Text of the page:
When World War One started in August 1914, both sides had sizeable air services, but there were no fighter planes. This changed in 1915 when Roland Garros, a French pilot, installed a fixed machine gun that fired through the propeller arc of his French Morane Type L monoplane. Bullets that struck the propeller were deflected by steel plates. Armed with a Hotchkiss machine gun firing 8mm solid copper bullets, Garros tested the device in April 1915. He scored six victories in three weeks before his engine failed and he crashed behind the German lines.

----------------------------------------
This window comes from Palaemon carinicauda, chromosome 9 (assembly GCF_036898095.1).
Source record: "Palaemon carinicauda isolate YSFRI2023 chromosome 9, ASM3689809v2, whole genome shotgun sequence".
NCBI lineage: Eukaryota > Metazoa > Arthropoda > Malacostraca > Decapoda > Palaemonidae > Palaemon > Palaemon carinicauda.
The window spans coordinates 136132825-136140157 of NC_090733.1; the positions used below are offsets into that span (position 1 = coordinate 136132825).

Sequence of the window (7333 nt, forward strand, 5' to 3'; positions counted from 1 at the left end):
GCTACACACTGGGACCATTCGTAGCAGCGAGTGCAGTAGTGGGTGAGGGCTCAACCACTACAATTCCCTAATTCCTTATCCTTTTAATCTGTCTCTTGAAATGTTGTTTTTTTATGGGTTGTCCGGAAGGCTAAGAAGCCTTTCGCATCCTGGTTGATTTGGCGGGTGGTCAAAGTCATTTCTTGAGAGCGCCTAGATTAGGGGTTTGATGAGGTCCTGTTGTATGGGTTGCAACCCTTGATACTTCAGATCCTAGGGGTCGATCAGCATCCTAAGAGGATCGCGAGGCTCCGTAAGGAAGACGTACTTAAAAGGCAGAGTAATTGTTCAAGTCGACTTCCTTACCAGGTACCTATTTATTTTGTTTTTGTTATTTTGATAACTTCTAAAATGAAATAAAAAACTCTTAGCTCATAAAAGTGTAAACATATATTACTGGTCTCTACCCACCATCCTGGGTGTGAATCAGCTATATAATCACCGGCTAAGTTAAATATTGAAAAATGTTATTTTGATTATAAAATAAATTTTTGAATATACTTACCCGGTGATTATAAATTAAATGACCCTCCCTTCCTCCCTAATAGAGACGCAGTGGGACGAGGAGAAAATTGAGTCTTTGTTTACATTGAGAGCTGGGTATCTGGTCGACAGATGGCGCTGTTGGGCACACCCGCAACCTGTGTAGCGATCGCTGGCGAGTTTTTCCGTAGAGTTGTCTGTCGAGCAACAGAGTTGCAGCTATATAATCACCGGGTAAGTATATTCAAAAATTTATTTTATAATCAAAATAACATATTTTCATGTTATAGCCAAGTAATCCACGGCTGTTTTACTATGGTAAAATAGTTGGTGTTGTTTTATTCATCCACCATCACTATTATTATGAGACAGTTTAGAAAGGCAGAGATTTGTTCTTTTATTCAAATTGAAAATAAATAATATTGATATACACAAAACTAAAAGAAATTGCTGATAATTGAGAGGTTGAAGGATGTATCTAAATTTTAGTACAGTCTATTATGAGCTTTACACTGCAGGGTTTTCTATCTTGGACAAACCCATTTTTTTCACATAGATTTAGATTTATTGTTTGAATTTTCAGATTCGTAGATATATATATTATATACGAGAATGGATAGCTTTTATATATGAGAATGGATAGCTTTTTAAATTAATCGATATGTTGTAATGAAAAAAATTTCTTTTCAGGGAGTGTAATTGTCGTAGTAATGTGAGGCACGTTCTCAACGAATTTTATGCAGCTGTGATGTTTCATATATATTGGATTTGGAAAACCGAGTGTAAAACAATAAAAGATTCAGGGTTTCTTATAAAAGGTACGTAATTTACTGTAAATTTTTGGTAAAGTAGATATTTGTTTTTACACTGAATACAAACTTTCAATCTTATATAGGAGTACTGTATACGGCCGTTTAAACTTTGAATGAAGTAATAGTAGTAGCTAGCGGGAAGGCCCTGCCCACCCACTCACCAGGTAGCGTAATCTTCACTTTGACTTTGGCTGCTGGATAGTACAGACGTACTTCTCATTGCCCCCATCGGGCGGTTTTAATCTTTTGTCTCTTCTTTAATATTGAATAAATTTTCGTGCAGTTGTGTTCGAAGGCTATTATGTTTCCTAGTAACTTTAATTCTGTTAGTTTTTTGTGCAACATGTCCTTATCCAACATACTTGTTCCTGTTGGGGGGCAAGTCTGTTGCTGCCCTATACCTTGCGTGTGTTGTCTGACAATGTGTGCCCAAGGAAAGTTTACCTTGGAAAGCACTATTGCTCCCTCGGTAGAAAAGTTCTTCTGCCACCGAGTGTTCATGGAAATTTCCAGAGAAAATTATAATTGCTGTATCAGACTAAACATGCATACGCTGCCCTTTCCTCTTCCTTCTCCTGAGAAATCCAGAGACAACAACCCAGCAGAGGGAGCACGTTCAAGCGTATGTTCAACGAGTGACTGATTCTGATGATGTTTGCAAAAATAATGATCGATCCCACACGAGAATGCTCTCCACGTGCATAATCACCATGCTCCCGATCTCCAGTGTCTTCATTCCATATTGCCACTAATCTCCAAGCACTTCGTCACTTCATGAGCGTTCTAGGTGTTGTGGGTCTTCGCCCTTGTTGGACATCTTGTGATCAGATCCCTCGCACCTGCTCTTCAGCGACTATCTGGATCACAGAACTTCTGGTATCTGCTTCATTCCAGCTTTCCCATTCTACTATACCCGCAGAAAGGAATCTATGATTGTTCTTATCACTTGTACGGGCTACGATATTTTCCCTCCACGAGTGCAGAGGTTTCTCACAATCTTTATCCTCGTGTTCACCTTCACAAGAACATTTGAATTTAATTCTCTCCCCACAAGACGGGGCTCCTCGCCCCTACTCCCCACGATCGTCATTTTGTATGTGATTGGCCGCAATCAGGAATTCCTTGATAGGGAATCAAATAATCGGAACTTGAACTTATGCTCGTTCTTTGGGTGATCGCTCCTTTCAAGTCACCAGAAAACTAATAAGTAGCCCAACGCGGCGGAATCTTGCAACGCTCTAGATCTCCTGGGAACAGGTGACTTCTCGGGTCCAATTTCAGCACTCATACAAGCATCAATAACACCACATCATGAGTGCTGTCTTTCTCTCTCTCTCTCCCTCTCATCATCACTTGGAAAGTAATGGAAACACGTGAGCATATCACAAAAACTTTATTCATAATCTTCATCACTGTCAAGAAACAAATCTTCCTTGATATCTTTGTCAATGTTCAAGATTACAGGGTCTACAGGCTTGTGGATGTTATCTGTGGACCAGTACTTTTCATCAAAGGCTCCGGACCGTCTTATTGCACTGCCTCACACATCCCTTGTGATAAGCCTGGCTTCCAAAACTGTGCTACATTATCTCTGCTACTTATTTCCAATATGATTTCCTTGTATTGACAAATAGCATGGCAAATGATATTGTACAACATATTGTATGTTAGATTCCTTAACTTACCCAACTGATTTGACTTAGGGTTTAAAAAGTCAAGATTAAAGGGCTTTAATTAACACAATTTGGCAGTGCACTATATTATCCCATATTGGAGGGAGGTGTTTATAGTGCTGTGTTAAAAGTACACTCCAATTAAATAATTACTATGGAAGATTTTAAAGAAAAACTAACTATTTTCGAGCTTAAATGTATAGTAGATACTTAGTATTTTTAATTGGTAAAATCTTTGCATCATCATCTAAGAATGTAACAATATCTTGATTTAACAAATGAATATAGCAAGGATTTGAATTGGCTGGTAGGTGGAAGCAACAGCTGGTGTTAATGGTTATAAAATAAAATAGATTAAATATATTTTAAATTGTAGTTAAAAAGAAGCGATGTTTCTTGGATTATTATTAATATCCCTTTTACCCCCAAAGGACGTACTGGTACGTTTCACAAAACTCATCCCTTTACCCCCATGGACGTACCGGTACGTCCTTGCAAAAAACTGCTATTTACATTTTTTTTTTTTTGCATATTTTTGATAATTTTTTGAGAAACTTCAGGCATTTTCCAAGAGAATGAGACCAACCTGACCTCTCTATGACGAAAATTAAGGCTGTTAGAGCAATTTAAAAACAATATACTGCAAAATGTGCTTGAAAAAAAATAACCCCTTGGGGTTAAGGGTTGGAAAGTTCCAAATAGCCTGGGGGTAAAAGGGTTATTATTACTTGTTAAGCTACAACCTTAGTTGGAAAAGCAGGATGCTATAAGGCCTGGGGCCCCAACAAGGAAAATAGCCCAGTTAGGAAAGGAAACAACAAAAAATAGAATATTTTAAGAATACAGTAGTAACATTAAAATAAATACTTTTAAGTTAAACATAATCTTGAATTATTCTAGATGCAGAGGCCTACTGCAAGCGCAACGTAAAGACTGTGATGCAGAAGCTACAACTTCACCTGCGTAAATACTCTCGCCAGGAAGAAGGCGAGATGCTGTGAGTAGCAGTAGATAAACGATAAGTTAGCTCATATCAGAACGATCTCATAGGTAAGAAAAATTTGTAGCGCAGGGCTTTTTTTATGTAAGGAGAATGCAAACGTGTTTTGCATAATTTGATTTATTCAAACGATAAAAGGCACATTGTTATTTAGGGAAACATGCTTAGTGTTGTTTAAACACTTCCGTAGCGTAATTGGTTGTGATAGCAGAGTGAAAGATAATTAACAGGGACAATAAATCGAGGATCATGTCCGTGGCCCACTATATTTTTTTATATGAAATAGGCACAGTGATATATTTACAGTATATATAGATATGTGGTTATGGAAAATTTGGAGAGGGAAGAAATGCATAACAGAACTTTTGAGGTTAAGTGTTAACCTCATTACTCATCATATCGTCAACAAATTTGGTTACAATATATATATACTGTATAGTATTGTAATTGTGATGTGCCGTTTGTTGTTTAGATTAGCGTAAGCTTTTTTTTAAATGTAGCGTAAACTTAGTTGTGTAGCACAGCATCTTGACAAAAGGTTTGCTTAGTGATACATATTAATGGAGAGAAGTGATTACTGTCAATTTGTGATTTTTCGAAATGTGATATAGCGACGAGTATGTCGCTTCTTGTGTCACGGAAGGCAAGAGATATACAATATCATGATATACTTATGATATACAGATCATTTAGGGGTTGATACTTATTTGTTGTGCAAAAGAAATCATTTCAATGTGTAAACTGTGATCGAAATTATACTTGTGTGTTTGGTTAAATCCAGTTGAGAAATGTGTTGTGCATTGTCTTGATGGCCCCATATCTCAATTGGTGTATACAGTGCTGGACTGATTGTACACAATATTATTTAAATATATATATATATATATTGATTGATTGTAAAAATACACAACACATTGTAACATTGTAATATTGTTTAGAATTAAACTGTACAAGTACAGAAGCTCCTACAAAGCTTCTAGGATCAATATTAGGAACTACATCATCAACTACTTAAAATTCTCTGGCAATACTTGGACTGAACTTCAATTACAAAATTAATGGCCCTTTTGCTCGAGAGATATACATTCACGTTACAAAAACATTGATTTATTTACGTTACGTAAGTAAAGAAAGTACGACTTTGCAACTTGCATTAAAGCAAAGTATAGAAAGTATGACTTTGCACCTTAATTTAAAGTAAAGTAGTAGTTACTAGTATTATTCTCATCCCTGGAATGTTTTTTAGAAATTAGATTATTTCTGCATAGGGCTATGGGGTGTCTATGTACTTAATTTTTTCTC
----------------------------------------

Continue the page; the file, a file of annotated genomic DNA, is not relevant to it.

The Germans captured Garros’ plane, found the machine gun and quickly tried bullet deflectors on a Fokker monoplane. However, the steel jacketed German bullets were much harder than French copper bullets and tore the Fokker’s propeller to pieces.
When World War One started in August 1914, both sides had sizeable air services, but…
by Denis Prisbey / Mar 1, 2007